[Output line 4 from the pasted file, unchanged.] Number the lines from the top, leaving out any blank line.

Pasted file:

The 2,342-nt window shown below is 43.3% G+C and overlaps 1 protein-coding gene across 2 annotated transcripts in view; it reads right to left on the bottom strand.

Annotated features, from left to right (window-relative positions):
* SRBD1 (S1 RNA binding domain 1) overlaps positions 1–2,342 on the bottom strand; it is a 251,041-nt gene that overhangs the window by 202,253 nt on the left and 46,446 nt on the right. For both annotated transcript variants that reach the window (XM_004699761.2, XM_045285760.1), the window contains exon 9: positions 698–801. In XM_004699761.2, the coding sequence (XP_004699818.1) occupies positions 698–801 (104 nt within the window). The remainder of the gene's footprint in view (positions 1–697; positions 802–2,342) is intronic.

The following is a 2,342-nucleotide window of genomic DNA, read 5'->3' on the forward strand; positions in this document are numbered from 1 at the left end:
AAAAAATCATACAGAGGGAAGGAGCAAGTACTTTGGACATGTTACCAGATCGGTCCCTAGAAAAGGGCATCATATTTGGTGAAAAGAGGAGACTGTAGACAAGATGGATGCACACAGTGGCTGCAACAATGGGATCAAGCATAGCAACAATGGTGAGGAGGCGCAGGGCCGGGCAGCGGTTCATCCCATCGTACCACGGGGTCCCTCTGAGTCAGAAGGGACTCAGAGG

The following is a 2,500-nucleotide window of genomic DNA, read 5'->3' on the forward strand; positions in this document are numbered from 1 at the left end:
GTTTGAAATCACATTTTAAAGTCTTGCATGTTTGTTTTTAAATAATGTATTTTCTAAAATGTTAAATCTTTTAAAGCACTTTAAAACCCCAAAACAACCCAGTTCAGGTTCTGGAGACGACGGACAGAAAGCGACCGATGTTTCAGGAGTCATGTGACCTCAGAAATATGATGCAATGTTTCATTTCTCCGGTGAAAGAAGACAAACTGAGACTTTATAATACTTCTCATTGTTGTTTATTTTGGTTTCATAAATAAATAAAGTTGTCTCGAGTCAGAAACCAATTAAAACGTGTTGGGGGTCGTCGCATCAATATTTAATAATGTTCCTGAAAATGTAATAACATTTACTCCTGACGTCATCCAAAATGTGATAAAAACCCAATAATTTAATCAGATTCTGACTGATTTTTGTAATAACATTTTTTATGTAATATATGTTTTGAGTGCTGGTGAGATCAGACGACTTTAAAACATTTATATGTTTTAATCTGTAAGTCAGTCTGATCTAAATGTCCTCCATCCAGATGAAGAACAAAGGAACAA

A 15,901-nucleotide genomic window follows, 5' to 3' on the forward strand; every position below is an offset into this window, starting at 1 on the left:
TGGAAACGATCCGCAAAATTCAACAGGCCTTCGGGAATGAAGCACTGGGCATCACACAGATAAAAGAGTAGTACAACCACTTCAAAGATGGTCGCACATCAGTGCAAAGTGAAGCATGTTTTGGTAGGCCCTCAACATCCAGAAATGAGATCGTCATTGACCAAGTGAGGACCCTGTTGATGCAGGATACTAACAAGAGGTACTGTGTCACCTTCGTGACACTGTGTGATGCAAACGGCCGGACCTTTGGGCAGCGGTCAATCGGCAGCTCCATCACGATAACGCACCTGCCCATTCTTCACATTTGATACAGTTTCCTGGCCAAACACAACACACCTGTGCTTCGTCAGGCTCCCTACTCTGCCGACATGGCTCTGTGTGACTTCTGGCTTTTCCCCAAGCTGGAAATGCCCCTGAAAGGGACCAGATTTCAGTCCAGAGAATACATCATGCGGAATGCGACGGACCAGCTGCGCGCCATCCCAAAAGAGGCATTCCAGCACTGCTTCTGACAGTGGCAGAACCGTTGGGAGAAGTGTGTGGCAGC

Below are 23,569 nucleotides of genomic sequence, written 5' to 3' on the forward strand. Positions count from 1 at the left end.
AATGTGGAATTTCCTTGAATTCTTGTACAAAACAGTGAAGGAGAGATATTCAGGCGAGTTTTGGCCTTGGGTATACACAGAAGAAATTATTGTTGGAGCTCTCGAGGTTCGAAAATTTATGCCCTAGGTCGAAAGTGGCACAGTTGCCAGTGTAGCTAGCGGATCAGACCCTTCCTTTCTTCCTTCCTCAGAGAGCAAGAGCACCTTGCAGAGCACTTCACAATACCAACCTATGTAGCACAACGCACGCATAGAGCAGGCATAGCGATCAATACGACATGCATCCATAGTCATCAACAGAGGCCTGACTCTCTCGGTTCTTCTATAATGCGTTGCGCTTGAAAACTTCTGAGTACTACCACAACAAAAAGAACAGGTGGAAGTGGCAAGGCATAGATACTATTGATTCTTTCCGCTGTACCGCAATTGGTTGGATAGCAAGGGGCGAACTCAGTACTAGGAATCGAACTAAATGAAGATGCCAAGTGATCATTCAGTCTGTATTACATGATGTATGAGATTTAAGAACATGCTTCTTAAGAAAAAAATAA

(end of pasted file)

The following is a 2,342-nucleotide window of genomic DNA, read 5'->3' on the forward strand; positions in this document are numbered from 1 at the left end: